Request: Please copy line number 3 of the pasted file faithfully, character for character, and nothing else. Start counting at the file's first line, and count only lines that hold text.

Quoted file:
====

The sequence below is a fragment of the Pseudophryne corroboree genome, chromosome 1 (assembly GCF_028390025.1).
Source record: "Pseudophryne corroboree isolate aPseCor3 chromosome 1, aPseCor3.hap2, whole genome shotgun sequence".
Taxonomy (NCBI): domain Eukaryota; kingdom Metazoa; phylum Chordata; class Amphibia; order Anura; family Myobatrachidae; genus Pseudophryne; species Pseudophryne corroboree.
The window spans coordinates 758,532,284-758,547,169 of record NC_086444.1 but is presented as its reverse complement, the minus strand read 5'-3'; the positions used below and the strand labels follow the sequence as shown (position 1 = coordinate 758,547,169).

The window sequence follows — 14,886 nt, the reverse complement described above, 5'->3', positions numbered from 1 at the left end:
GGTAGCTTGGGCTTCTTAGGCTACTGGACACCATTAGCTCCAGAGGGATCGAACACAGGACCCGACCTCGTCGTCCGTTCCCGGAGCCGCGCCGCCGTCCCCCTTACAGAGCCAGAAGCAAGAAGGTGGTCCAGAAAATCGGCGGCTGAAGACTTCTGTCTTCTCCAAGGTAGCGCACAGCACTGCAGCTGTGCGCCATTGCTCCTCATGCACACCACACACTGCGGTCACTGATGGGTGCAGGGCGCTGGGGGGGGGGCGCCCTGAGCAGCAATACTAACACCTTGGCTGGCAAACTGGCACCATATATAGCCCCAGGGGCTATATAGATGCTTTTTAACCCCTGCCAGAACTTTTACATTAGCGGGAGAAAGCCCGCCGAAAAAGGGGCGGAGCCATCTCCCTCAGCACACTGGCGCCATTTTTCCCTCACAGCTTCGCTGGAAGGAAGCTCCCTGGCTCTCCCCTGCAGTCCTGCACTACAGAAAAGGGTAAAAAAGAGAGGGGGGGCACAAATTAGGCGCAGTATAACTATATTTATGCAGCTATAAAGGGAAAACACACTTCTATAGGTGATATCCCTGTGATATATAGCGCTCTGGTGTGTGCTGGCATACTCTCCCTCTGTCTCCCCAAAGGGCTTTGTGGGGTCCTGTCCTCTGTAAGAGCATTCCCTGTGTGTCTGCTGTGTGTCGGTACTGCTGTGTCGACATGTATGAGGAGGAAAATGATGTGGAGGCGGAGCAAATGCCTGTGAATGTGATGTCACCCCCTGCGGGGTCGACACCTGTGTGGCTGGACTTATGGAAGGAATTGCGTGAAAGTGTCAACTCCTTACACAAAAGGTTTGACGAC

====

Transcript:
Taxonomy (NCBI): domain Eukaryota; kingdom Metazoa; phylum Chordata; class Amphibia; order Anura; family Myobatrachidae; genus Pseudophryne; species Pseudophryne corroboree.